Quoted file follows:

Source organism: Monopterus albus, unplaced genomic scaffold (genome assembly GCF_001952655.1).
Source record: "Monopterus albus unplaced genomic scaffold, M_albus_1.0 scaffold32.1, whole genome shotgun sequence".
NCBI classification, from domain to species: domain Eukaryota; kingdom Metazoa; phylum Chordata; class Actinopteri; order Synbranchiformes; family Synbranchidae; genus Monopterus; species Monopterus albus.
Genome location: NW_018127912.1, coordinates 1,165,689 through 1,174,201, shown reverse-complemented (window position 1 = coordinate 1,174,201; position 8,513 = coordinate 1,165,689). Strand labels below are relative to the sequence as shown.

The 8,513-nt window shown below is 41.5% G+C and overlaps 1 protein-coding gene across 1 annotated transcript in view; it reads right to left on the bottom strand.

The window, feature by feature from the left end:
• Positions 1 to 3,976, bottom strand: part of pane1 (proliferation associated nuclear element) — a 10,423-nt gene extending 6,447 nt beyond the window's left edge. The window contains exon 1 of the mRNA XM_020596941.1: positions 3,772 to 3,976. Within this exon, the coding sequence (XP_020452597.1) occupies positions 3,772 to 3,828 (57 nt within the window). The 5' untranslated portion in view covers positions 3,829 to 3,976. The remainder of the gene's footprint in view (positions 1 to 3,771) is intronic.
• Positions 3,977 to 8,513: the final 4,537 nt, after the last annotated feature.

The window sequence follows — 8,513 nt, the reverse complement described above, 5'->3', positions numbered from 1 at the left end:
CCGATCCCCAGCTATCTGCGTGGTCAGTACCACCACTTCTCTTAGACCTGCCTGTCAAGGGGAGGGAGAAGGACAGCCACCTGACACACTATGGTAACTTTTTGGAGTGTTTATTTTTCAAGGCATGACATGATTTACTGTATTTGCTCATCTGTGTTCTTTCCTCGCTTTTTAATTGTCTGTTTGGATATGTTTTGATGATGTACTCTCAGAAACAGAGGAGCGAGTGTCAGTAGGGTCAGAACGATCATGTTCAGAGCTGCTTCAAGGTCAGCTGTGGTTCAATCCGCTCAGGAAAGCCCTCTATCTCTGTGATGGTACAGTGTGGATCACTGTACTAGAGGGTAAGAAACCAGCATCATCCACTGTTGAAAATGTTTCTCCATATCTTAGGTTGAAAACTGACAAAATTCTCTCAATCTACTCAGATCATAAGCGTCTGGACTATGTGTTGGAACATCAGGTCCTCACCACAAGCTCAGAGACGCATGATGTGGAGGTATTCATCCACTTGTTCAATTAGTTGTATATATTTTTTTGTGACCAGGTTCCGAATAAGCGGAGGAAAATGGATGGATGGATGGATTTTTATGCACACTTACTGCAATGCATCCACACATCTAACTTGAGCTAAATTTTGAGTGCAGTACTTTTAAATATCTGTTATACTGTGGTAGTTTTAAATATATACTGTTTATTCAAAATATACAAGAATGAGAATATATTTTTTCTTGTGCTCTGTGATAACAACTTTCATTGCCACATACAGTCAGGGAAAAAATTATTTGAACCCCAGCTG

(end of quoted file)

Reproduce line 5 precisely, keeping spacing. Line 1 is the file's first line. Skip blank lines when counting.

The 8,513-nt window shown below is 41.5% G+C and overlaps 1 protein-coding gene across 1 annotated transcript in view; it reads right to left on the bottom strand.